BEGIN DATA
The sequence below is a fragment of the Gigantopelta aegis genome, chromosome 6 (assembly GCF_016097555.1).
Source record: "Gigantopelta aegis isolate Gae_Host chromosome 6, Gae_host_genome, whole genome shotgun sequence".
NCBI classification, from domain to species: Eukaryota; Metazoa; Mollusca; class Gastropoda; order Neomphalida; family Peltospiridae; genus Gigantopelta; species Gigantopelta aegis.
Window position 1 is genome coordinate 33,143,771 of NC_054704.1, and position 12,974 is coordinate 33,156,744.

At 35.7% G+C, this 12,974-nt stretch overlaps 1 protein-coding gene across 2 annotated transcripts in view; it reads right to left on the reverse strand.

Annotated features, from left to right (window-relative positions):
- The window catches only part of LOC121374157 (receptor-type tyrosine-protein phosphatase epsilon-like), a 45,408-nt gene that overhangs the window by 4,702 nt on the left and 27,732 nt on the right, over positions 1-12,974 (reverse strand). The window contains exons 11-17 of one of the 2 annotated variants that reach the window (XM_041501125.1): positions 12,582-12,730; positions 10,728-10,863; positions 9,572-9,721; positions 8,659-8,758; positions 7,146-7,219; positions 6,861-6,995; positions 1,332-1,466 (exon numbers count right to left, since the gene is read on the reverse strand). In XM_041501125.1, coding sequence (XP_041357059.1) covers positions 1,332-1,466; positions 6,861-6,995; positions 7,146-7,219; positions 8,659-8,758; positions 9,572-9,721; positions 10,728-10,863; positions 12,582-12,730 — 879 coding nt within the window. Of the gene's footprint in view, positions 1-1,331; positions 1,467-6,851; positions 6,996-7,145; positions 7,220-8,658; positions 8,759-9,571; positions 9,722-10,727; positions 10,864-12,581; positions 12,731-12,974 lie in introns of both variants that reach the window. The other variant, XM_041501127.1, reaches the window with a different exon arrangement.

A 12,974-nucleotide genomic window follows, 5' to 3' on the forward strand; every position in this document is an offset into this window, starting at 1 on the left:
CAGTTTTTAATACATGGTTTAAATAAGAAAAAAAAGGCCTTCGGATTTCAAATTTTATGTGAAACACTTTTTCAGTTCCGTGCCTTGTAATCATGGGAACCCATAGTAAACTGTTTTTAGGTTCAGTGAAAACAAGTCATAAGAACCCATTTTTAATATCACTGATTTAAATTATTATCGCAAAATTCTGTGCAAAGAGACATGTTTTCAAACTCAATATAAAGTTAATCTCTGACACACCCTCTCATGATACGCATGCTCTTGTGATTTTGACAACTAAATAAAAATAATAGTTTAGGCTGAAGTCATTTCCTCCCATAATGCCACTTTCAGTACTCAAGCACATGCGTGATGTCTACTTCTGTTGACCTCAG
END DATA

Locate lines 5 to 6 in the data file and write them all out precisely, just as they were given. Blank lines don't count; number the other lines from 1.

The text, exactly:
At 35.7% G+C, this 12,974-nt stretch overlaps 1 protein-coding gene across 2 annotated transcripts in view; it reads right to left on the reverse strand.

Annotated features, from left to right (window-relative positions):